An Artist of the Cloth
Tammis Keefe lived in Ridgefield only four years, but they were her last four years and the acclaimed fabric artist chose the town to be her final resting place.
Born Margaret Thomas Keefe in 1913 in Los Angeles, Calif., she was called Peg by her family but preferred Tammis, which is Gaelic for Thomas. She studied at the Chouinard Institute of Art (now part of the California Institute of the Arts), and went to work for the Disney studios. She later became art director of the “Arts and Architecture” magazine, and in the late 1940s began designing handkerchiefs for Kimball scarves.
“Handkerchiefs are fun to do, and I try to make them fun to give,” she told The San Francisco Chronicle in 1949.
By the mid-1950s, Ms. Keefe had become one of the first women fabric designers whose signature appeared on her work, mostly handkerchiefs, linen kitchen towels, tablecloths, and scarves. Lord & Taylor purchased a full-page advertisement in The New York Times for a “Meet the Designer” day to introduce her and her fabrics. She was featured in many newspaper articles, magazines and books.
She produced some 400 designs for handkerchiefs and at least 100 for dishtowels, “all featuring her trademarks of unexpected color and subtle wit,” reports the website TammisKeefe.com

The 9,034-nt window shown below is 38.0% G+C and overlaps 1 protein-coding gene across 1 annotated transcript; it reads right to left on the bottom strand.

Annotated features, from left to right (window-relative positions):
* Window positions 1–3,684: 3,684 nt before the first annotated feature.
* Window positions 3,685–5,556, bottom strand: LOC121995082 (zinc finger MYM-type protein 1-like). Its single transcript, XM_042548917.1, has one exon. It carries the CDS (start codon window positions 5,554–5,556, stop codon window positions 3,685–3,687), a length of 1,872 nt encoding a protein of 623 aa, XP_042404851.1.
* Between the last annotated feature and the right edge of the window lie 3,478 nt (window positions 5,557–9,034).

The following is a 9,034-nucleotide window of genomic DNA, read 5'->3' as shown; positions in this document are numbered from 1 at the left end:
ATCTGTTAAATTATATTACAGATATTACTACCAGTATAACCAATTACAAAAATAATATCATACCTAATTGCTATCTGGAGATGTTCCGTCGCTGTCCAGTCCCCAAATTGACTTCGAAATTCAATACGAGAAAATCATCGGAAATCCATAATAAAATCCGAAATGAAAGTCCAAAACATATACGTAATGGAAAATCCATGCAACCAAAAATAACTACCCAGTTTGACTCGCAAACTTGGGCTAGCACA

She herself described her textile designs as a “happy marriage of the past and the present, with a healthy respect for the future.”
Ms. Keefe came to Ridgefield in 1956, making her home on New Road with author and ad executive Jane Trahey. She died four years later at the age of 46 and is buried in St. Mary Cemetery.
Long after her death, she has been rediscovered through inclusion in events such as “A Woman's Hand: Designing Textiles in America, 1945-1969,” an exhibit of work by women designers at the Fashion Institute of Technology in 2000. Her work is now in many collections and museums, including the Metropolitan Museum of Art, the Smithsonian Design Museum, the Henry Ford Museum, and the Brooklyn Museum.
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